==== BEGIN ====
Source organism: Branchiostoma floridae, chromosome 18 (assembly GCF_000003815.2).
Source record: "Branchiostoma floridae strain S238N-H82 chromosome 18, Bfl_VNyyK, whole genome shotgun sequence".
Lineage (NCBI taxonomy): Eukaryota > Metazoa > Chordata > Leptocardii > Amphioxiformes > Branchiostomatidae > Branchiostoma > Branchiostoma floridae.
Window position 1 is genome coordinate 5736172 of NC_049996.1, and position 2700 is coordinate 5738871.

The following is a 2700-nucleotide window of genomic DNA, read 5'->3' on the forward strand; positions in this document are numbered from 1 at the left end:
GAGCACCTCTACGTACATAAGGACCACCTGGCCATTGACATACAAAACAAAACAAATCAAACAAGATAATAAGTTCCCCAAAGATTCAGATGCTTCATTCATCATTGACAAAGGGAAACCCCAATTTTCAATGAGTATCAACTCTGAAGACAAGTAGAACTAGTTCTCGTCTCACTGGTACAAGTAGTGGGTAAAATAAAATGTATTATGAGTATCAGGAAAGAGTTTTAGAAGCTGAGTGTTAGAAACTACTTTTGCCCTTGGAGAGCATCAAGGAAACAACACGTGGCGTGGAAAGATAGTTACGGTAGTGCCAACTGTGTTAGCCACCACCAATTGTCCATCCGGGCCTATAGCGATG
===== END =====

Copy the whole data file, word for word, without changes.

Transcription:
Source organism: Branchiostoma floridae, chromosome 18 (assembly GCF_000003815.2).
Source record: "Branchiostoma floridae strain S238N-H82 chromosome 18, Bfl_VNyyK, whole genome shotgun sequence".
Lineage (NCBI taxonomy): Eukaryota > Metazoa > Chordata > Leptocardii > Amphioxiformes > Branchiostomatidae > Branchiostoma > Branchiostoma floridae.
Window position 1 is genome coordinate 5736172 of NC_049996.1, and position 2700 is coordinate 5738871.

The following is a 2700-nucleotide window of genomic DNA, read 5'->3' on the forward strand; positions in this document are numbered from 1 at the left end:
GAGCACCTCTACGTACATAAGGACCACCTGGCCATTGACATACAAAACAAAACAAATCAAACAAGATAATAAGTTCCCCAAAGATTCAGATGCTTCATTCATCATTGACAAAGGGAAACCCCAATTTTCAATGAGTATCAACTCTGAAGACAAGTAGAACTAGTTCTCGTCTCACTGGTACAAGTAGTGGGTAAAATAAAATGTATTATGAGTATCAGGAAAGAGTTTTAGAAGCTGAGTGTTAGAAACTACTTTTGCCCTTGGAGAGCATCAAGGAAACAACACGTGGCGTGGAAAGATAGTTACGGTAGTGCCAACTGTGTTAGCCACCACCAATTGTCCATCCGGGCCTATAGCGATG